Memory consolidation

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Memory consolidation is a set of processes that convert short-term memories into coherent and stable long-term memories. Some of those processes occur in sleep.

In the context of SuperMemo, consolidation is defined as the impact of review in SuperMemo on the level of recall at next review. For example, on day Dx, the level of recall might be 92%, but the level of consolidation will be known only when all items reviewed on day Dx are reviewed again in the future (which may be decades later). For atomic memories, memory consolidation occurs primarily via the increase in memory stability.

Research shows that recall and consolidation are in linear relationship. This means that days with good recall bode well for future consolidation. In simple terms, on good days, the brain is good at both (1) recall and at (2) re-consolidation of memories.

In memory research, it is important to distinguish between synaptic consolidation and systems consolidation. In terms of the Neurostatistical Model of Memory, this distinction is very sharp. Synaptic consolidation is outwardly expressed as memory stabilization, while a set of processes involved in systemic consolidation can be referred to as optimization of memory (of which a great deal occurs in sleep).

This glossary entry is used to explain texts in SuperMemo Guru series on memory, learning, creativity, and problem solving

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Good memory recall improves memory consolidation
Good memory recall improves memory consolidation

Figure: Memory consolidation is better on days characterized by a higher level of recall. The relationship between consolidation and recall is nearly linear. The graph was plotted using over 1.1 million repetitions in SuperMemo. Over 600,000 of those repetitions contributed to consolidation data. Consolidation levels with fewer than 3,000 data points have been omitted from the graph. The Deviation parameter says how well the linear fit matches the data (the less the deviation, the better the fit). The deviation is computed as a square root of the average of squared differences between the approximation and the data

Uncertain course of stabilization in complex memories
Uncertain course of stabilization in complex memories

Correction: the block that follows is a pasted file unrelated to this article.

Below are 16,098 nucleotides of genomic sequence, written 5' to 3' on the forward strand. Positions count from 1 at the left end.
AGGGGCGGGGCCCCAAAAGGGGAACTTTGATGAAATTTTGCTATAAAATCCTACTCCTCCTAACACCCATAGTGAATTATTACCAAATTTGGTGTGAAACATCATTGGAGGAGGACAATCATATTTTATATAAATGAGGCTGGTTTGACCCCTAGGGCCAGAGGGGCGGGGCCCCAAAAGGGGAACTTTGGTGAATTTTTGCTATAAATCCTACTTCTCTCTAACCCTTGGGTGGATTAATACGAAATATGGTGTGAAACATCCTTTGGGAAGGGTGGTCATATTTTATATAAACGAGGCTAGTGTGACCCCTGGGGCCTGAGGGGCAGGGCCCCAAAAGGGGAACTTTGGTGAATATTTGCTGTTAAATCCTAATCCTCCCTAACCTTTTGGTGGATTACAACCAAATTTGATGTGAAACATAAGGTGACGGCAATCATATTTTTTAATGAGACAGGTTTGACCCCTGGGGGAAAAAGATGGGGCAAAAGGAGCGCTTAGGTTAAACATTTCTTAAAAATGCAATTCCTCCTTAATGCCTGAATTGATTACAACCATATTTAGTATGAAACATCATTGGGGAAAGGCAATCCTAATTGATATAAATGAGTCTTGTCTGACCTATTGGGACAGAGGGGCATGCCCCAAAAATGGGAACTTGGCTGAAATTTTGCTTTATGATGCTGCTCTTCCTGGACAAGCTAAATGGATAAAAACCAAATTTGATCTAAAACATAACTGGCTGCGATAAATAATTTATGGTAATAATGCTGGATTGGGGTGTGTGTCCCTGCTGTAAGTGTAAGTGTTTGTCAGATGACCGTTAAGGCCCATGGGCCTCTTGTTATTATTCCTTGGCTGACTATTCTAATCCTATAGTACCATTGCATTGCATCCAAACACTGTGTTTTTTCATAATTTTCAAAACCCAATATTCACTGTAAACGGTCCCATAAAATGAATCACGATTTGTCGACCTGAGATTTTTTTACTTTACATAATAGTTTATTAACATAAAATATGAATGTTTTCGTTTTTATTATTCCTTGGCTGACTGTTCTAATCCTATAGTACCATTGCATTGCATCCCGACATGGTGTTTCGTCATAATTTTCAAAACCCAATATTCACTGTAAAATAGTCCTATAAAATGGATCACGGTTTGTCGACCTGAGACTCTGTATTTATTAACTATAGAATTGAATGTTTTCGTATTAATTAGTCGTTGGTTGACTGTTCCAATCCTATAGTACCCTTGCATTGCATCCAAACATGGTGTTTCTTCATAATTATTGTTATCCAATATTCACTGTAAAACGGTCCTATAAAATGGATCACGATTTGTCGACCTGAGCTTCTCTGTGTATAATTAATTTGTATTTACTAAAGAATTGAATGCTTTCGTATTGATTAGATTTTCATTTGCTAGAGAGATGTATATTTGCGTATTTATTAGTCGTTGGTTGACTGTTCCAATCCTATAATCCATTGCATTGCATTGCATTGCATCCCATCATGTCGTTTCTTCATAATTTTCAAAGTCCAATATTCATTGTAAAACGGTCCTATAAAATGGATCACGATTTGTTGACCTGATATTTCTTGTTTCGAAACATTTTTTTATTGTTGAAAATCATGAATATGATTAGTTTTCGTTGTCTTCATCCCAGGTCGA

Figure: Uncertain course of the stabilization of complex memories. The picture shows a hypothetical course of stabilization, forgetting, generalization, and interference on the example of a single dendritic input pattern of a single concept cell. The neuron, dendrites and dendritic filipodia are shown in orange. The picture does not show the conversion of filopodia into dendritic spines whose morphology changes over time with stabilization. The squares represent synapses involved in the recognition of the input pattern. Each square shows the status of the synapse in terms of the two component model of long-term memory. The intensity of red represents retrievability. The size of the blue area represents stability. After memorizing a complex memory pattern, the concept cell is able to recognize the pattern upon receiving a summation of signals from the red squares representing a new memory of high retrievability and very low stability. Each time the cell is re-activated, active inputs will undergo stabilization, which is represented by the increase in the blue area in the input square. Each time a signal does not arrive at an input while the concept cell is active, its stability will drop (generalization). Each time a source axon is active and the target neuron fails to fire, the stability will drop as well (competitive interference). Due to the uneven input of signal patterns to the concept cell, some synapses will be stabilized, while others will be lost. Forgetting occurs when a synapse loses its stability and its retrievability and when the relevant dendritic spine is retracted. Generalization occurs when the same concept cell can be re-activated using a smaller, but a more stable input pattern. Retroactive interference occurs when a new input pattern contributes to forgetting some of the redundant inputs necessary for the recognition of the old input pattern. Stabilization of the old patterns results in the reduced mobility of filopodia, which prevents the takeover of a concept by new patterns (proactive interference). At the every end of the process, a stable and a well-generalized input pattern is necessary and sufficient to activate the concept cell. The same cell can respond to different patterns as long as they are consistently stabilized. In spaced repetition, poor choice of knowledge representation will lead to poor reproducibility of the activation pattern, unequal stabilization of synapses, and forgetting. Forgetting of an item will occur when the input pattern is unable to activate sufficiently many synapses and thus unable to reactivate the concept cell. At repetition, depending on the context and the train of thought, an item may be retrieved or forgotten. The outcome of the repetition is uncertain